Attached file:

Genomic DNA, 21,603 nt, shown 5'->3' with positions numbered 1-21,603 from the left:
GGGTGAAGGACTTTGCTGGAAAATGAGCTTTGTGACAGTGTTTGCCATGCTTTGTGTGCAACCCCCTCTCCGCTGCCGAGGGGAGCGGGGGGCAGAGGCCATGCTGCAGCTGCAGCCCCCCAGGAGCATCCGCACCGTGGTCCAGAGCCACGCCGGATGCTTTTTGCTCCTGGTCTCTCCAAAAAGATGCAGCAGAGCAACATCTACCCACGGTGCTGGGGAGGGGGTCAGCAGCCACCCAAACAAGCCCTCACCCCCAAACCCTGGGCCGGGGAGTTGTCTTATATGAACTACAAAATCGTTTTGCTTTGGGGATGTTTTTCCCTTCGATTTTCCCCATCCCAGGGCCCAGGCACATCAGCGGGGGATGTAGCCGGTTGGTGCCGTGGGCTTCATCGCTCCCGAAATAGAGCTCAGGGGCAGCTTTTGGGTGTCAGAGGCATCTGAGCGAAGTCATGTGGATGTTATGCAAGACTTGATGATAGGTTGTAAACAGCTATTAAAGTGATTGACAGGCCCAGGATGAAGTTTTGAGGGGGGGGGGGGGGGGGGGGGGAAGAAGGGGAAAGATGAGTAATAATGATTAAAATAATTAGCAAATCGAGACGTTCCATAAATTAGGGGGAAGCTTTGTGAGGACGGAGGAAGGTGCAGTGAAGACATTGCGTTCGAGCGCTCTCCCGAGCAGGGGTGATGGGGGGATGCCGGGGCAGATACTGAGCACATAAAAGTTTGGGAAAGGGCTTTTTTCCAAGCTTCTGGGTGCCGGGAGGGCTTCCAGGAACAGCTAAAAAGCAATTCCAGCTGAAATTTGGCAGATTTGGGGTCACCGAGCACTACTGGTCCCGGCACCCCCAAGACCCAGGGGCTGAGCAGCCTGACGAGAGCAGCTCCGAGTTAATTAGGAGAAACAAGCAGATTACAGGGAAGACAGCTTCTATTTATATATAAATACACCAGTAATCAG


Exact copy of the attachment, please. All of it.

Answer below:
Genomic DNA, 21,603 nt, shown 5'->3' with positions numbered 1-21,603 from the left:
GGGTGAAGGACTTTGCTGGAAAATGAGCTTTGTGACAGTGTTTGCCATGCTTTGTGTGCAACCCCCTCTCCGCTGCCGAGGGGAGCGGGGGGCAGAGGCCATGCTGCAGCTGCAGCCCCCCAGGAGCATCCGCACCGTGGTCCAGAGCCACGCCGGATGCTTTTTGCTCCTGGTCTCTCCAAAAAGATGCAGCAGAGCAACATCTACCCACGGTGCTGGGGAGGGGGTCAGCAGCCACCCAAACAAGCCCTCACCCCCAAACCCTGGGCCGGGGAGTTGTCTTATATGAACTACAAAATCGTTTTGCTTTGGGGATGTTTTTCCCTTCGATTTTCCCCATCCCAGGGCCCAGGCACATCAGCGGGGGATGTAGCCGGTTGGTGCCGTGGGCTTCATCGCTCCCGAAATAGAGCTCAGGGGCAGCTTTTGGGTGTCAGAGGCATCTGAGCGAAGTCATGTGGATGTTATGCAAGACTTGATGATAGGTTGTAAACAGCTATTAAAGTGATTGACAGGCCCAGGATGAAGTTTTGAGGGGGGGGGGGGGGGGGGGGGGAAGAAGGGGAAAGATGAGTAATAATGATTAAAATAATTAGCAAATCGAGACGTTCCATAAATTAGGGGGAAGCTTTGTGAGGACGGAGGAAGGTGCAGTGAAGACATTGCGTTCGAGCGCTCTCCCGAGCAGGGGTGATGGGGGGATGCCGGGGCAGATACTGAGCACATAAAAGTTTGGGAAAGGGCTTTTTTCCAAGCTTCTGGGTGCCGGGAGGGCTTCCAGGAACAGCTAAAAAGCAATTCCAGCTGAAATTTGGCAGATTTGGGGTCACCGAGCACTACTGGTCCCGGCACCCCCAAGACCCAGGGGCTGAGCAGCCTGACGAGAGCAGCTCCGAGTTAATTAGGAGAAACAAGCAGATTACAGGGAAGACAGCTTCTATTTATATATAAATACACCAGTAATCAG